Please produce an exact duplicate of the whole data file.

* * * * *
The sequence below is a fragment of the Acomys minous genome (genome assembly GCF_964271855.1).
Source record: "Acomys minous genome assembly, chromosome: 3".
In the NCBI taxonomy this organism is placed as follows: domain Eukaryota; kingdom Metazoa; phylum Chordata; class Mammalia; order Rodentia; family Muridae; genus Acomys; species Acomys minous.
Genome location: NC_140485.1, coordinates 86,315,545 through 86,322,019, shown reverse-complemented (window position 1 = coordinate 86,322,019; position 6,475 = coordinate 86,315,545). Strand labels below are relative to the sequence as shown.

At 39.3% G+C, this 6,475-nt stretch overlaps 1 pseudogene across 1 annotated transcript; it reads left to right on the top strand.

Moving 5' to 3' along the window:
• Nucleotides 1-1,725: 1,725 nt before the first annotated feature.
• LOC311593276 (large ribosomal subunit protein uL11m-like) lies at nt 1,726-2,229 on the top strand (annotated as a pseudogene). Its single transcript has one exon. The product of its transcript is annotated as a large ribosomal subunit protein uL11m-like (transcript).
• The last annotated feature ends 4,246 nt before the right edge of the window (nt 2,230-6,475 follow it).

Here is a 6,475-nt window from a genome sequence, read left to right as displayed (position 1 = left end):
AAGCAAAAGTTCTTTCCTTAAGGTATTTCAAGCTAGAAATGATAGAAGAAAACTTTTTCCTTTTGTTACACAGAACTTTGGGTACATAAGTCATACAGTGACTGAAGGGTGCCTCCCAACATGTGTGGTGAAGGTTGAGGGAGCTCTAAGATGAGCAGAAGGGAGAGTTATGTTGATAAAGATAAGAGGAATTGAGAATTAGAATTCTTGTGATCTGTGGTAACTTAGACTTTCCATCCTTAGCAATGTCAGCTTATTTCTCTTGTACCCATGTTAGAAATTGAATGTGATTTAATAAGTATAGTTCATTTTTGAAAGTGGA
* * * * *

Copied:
The sequence below is a fragment of the Acomys minous genome (genome assembly GCF_964271855.1).
Source record: "Acomys minous genome assembly, chromosome: 3".
In the NCBI taxonomy this organism is placed as follows: domain Eukaryota; kingdom Metazoa; phylum Chordata; class Mammalia; order Rodentia; family Muridae; genus Acomys; species Acomys minous.
Genome location: NC_140485.1, coordinates 86,315,545 through 86,322,019, shown reverse-complemented (window position 1 = coordinate 86,322,019; position 6,475 = coordinate 86,315,545). Strand labels below are relative to the sequence as shown.

At 39.3% G+C, this 6,475-nt stretch overlaps 1 pseudogene across 1 annotated transcript; it reads left to right on the top strand.

Moving 5' to 3' along the window:
• Nucleotides 1-1,725: 1,725 nt before the first annotated feature.
• LOC311593276 (large ribosomal subunit protein uL11m-like) lies at nt 1,726-2,229 on the top strand (annotated as a pseudogene). Its single transcript has one exon. The product of its transcript is annotated as a large ribosomal subunit protein uL11m-like (transcript).
• The last annotated feature ends 4,246 nt before the right edge of the window (nt 2,230-6,475 follow it).

Here is a 6,475-nt window from a genome sequence, read left to right as displayed (position 1 = left end):
AAGCAAAAGTTCTTTCCTTAAGGTATTTCAAGCTAGAAATGATAGAAGAAAACTTTTTCCTTTTGTTACACAGAACTTTGGGTACATAAGTCATACAGTGACTGAAGGGTGCCTCCCAACATGTGTGGTGAAGGTTGAGGGAGCTCTAAGATGAGCAGAAGGGAGAGTTATGTTGATAAAGATAAGAGGAATTGAGAATTAGAATTCTTGTGATCTGTGGTAACTTAGACTTTCCATCCTTAGCAATGTCAGCTTATTTCTCTTGTACCCATGTTAGAAATTGAATGTGATTTAATAAGTATAGTTCATTTTTGAAAGTGGA